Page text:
When I think of Regency dresses, I always think (inspired, no doubt, by the costumes in recent films of Jane Austen novels) of one piece gowns. But blogging about the Ackermanns Fashion Plates for the last year has made me realize that tunics featured more often in Regency dresses than I had previously imagined, even in fairly formal outfits. Take for example plate 31, which features an Opera Dress of white muslin, overlaid with an “Algerian tunic of white satin, trimmed round the bottom and bosom with net or silver fringe.” The length of the “Turkish coat,” too, seems unusual; not the short pelisse, nor the calf or full-length coat or cloak, but a “short” coat, one that reaches only to the knees. If you saw such an outfit in a Regency-period film, or on a Regency-set romance, would you think it looks out of place? (And do you think that child is accompanying his/her mother to the opera??)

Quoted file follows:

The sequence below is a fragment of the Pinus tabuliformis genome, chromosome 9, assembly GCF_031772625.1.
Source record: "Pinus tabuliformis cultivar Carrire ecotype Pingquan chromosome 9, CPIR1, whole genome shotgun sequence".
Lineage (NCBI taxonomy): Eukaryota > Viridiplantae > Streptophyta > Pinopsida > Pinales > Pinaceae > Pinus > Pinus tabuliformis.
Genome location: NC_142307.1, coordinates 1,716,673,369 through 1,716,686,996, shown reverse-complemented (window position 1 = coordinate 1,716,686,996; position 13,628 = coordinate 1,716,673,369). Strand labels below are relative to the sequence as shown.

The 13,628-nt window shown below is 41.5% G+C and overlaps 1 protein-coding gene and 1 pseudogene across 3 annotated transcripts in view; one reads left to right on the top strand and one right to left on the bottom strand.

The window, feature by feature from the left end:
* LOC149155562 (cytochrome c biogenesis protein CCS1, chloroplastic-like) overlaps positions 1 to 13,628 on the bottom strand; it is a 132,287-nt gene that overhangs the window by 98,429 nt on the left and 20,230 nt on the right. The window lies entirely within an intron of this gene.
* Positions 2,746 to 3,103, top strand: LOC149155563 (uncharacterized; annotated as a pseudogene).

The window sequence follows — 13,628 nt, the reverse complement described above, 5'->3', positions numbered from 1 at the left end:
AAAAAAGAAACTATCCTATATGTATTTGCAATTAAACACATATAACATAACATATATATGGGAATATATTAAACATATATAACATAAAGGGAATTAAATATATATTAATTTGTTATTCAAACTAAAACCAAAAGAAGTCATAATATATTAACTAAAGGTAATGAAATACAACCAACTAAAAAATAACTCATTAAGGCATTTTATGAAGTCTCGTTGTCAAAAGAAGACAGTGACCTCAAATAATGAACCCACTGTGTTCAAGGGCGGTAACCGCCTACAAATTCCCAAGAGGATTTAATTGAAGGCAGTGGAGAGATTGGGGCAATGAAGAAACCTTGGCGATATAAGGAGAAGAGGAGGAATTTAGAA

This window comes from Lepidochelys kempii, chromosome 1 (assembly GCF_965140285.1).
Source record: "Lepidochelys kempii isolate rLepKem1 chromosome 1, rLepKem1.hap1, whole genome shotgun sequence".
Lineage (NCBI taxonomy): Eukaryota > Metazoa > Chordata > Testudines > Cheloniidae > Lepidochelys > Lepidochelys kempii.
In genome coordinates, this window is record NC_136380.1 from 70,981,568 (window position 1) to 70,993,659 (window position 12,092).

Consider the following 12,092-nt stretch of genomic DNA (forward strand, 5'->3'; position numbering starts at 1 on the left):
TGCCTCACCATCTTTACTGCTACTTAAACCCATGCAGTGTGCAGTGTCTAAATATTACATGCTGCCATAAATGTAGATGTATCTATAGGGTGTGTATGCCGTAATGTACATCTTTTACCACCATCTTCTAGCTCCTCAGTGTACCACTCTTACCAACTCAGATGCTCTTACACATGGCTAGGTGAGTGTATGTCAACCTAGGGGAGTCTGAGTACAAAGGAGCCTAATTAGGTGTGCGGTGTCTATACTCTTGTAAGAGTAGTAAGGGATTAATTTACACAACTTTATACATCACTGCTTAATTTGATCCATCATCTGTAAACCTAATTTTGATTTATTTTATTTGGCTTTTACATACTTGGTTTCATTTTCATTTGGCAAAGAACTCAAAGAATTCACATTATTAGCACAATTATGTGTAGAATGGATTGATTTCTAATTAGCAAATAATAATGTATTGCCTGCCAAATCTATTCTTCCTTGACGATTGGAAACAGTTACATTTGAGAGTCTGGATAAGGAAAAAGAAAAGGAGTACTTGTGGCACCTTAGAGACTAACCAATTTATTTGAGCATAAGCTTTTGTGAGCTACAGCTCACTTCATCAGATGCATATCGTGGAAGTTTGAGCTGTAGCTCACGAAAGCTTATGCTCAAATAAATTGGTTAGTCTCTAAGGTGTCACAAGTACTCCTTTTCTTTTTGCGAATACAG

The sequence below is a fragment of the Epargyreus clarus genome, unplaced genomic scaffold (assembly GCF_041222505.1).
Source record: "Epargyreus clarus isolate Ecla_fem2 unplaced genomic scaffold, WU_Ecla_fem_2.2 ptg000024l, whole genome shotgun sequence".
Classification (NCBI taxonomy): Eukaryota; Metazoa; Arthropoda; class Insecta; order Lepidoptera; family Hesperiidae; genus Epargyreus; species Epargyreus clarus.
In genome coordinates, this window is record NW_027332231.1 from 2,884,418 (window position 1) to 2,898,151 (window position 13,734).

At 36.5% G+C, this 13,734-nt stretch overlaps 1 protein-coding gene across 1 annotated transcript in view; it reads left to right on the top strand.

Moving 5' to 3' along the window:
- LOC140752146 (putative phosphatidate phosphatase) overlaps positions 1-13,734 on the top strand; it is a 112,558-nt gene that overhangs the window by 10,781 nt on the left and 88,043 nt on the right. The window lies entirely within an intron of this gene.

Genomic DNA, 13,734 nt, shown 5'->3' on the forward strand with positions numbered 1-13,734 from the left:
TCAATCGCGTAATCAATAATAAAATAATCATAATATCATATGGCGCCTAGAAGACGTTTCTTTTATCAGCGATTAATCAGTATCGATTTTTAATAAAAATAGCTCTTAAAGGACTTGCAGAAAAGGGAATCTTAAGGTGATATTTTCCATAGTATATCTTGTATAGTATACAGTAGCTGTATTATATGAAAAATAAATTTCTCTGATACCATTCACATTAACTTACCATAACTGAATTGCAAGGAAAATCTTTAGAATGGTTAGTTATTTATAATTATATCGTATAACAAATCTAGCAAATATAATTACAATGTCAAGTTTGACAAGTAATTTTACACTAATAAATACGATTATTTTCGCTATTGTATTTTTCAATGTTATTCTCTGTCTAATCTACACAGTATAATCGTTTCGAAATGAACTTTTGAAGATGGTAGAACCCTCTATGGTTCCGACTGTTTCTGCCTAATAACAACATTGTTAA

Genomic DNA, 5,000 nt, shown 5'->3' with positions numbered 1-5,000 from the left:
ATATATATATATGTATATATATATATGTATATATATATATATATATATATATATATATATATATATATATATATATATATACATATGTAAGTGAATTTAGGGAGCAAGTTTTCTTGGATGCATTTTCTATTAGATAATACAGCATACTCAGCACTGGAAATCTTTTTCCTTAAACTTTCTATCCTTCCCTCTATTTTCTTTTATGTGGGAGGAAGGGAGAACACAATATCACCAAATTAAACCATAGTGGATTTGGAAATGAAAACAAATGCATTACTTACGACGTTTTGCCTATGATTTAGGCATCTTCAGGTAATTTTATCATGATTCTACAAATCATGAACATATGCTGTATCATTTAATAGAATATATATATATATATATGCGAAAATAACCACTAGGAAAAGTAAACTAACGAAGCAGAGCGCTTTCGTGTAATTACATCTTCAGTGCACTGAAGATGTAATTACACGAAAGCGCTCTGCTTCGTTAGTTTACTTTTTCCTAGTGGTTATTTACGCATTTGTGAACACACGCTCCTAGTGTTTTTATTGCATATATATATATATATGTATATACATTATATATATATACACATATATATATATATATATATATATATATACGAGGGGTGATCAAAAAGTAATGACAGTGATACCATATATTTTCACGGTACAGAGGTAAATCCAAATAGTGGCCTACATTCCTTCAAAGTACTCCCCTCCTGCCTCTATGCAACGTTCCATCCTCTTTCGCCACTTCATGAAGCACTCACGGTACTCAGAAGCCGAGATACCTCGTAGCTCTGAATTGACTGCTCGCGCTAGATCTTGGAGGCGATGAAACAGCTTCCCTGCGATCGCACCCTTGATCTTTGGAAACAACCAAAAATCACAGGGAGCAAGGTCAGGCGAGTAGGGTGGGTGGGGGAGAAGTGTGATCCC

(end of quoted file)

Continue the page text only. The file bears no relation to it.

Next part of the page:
It looks as though the Philadelphia Museum of Art library’s copy of this issue had some water or other damage on the fabric sample page. I’m including a photo here, but you might want to check out this Pinterest image for a better look. Haven’t been able to find a definition of “pomerette” or “rainbow imperial net”; any takers?
Donna Hatch, Regency Romance Author says
I admit that I always expect gowns and coats/cloaks to be pretty close to ankle length. But that’s interesting to know that they weren’t all that way.